In the great tradition of a journey of discovery and adventure, the hero encounters quirky characters. Among others, Lyra meets Iorek, a drunk and damaged polar bear voiced by Ian McKellen. Iorek takes Lyra on a magnificent ride to a northern kingdom where he will engage in a spectacular male-only showdown for supremacy. Then there is Mr. Scoresby (Sam Elliot) who brings in a folksy, stock character from the American West. With his cowboy hat, drawl and fantastic air machine, Scoresby sails through the sky with Lyra and her animal friends in what is clearly a bridge to the next movie in the trilogy. I can’t wait.

• “Enchanted” is an odd duckling of a Disney film. With its reflexive look at its own history of animated fairytales (“Snow White,” “Cinderella”), the movie begins in animation and plunges back and forth into live action. If “Compass” evoked the idea of parallel universes, “Enchanted” makes them visible.

Here’s the story: Giselle, a wannabe princess (Amy Adams), dreams of finding her Prince Charming, which leads directly, in Disneyspeak, to the obvious consequence: a life of eternal bliss. She finds him while still in animation, but she’s pushed out into a world where there are no happy endings, New York City. Live action takes over but flips back and forth in animation as the story line develops.

There are a lot of familiar faces (Patrick Dempsey, Susan Sarandon) and in jokes, the best of which finds Giselle bursting into song and summoning the animals to her aid. In New York, rats, pigeons and cockroaches substitute for cute chipmunks and rabbits. There’s enough here to entertain adults, especially if you grew up on Disney pabulum, so “Enchanted” qualifies as family fare. And if you love New York as a location, add this to your cart of Manhattan picks just to see the crush on Broadway and 45th and be glad you’re not there.

• “No Country for Old Men,” the Coen brothers’ descent into depravity, may be the darkest movie since, well, “American Gangster, “Eastern Promises,” “Rendition,” and “In the Valley of Elau,” just to name a few recent slices of charred reality. What distinguishes “Country” is its coldness, a merciless rendition of evil in the world.

“No Country” is based on a Cormac McCarthy novel, so you get what you should expect, another literary adaptation and the darkness that goes with it. Llewellyn Moss (Josh Brolin) is an ordinary Westerner by all standards. He lives in a trailer with his child bride (Kelly McDonald) and hunts animals for sustenance. Instead he finds a suitcase of trouble, a huge amount of cash at the site of a drug deal gone wrong. He keeps the money and, using his inner Alethiometer, knows other people will want it. A pursuit movie ensues with one of the most vicious personifications of evil to enter American literature or cinema: Anton Chigurh (Javier Bardem).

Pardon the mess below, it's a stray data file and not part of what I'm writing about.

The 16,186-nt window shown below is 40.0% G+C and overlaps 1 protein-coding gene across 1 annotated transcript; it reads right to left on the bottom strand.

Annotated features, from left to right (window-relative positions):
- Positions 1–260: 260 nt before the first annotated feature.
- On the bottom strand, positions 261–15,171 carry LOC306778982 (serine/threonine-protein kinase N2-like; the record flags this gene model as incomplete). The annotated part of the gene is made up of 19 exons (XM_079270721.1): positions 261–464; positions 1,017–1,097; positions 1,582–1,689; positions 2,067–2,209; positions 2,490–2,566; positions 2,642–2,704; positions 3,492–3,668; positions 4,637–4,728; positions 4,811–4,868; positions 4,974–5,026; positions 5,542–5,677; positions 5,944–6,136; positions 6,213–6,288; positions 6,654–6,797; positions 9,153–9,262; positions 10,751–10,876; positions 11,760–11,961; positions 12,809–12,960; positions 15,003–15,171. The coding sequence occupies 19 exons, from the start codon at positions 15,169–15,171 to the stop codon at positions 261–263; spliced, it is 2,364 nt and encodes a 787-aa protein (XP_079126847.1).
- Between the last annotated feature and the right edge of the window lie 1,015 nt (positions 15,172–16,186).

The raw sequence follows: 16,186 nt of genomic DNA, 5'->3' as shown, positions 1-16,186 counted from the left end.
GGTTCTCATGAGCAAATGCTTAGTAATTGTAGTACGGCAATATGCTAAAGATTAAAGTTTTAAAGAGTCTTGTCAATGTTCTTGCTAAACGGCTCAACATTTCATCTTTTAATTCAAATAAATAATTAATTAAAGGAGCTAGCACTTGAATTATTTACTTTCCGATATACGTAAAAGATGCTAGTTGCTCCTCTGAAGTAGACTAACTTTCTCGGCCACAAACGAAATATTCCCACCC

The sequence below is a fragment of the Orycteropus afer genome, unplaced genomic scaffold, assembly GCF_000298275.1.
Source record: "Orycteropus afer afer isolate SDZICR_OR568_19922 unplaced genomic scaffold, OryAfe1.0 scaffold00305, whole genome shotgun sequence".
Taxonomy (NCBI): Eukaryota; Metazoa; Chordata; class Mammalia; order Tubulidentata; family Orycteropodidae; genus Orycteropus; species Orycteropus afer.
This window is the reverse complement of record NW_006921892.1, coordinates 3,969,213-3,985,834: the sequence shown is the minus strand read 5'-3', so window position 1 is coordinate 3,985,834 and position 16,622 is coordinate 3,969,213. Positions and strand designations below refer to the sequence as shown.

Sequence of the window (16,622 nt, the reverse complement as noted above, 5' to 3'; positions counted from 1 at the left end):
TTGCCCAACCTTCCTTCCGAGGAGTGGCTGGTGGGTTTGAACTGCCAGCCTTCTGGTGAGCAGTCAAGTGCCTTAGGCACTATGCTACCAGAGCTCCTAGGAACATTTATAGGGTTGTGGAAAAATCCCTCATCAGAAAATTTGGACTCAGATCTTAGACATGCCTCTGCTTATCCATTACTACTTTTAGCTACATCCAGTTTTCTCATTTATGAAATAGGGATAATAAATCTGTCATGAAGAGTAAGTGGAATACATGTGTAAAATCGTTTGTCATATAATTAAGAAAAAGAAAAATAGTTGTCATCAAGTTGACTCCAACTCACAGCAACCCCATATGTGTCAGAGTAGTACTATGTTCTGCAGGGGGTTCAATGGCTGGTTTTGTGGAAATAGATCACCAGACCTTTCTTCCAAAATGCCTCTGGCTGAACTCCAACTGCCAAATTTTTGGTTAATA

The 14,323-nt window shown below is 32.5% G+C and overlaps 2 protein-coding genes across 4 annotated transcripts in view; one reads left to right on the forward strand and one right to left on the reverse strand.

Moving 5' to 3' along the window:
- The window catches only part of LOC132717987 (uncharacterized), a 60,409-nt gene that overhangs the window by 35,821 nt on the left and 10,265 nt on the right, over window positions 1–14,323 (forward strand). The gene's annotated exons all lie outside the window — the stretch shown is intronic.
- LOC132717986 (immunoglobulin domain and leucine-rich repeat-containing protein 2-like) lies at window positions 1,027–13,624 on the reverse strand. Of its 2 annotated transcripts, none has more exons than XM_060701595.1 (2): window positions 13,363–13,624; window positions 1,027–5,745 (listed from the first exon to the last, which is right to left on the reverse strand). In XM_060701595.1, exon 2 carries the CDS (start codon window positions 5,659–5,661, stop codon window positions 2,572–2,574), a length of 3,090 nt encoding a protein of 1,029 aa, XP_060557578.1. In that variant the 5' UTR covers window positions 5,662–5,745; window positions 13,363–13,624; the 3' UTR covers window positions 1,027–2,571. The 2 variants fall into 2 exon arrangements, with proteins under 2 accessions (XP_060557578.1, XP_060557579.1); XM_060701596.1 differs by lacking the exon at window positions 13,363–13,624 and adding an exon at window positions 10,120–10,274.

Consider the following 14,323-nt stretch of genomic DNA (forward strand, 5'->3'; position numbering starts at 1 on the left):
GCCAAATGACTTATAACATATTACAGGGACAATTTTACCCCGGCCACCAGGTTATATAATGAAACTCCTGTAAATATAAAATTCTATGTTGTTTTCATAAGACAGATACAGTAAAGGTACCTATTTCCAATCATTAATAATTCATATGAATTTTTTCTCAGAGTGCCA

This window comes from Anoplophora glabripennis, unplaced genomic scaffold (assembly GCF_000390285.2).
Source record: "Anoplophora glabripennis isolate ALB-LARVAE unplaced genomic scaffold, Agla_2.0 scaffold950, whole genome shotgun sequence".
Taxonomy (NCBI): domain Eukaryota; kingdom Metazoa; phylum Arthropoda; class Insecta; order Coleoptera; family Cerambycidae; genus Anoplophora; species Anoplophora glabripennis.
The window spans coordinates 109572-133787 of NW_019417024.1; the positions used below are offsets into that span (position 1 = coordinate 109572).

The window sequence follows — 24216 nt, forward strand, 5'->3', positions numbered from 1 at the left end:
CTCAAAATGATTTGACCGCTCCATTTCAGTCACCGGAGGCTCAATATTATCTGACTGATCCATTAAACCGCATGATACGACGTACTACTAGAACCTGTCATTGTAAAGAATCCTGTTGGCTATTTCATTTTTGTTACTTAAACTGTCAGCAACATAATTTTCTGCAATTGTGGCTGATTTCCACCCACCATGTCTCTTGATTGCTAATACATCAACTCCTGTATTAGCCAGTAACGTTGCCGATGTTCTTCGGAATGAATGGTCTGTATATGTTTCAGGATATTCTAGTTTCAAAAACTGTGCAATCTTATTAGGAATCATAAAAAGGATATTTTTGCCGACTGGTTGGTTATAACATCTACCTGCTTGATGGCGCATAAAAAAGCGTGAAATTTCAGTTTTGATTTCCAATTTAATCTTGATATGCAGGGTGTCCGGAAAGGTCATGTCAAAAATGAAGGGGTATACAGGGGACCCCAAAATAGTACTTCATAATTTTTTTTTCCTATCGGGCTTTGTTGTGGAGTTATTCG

The Coen brothers have never flinched from showing cruelty and they never turn away in “No Country.” Unlike the ancient Greek convention of putting violence off stage and having a messenger report it, the Coens, and other filmmakers in today’s bitter world, force us to witness cruelty that leads to random violence, then every twitch and gurgle that follows. Has the age of Abu Ghraib arrived? Has torture become so acceptable we’ve turned a corner? If so, it’s one of those eerie markers that cultural critics will chew on for a long time. Add the Coen’s disturbing proclivity to juxtapose odd bits of banter that serves as humor alongside cruelty. Sheriff Tom Bell (Tommy Lee Jones) chats up a waitress while his county is flooded in blood. Chigurh indulges in menacing word play with an innocent man as he contemplates killing for the fun of it. In such moments, nervous laughter filters through the movie theater and unease spreads like a Stephen King mist.

Movies offer us parallel universes. This holiday season, buy yourself an Alethiometer and choose wisely. •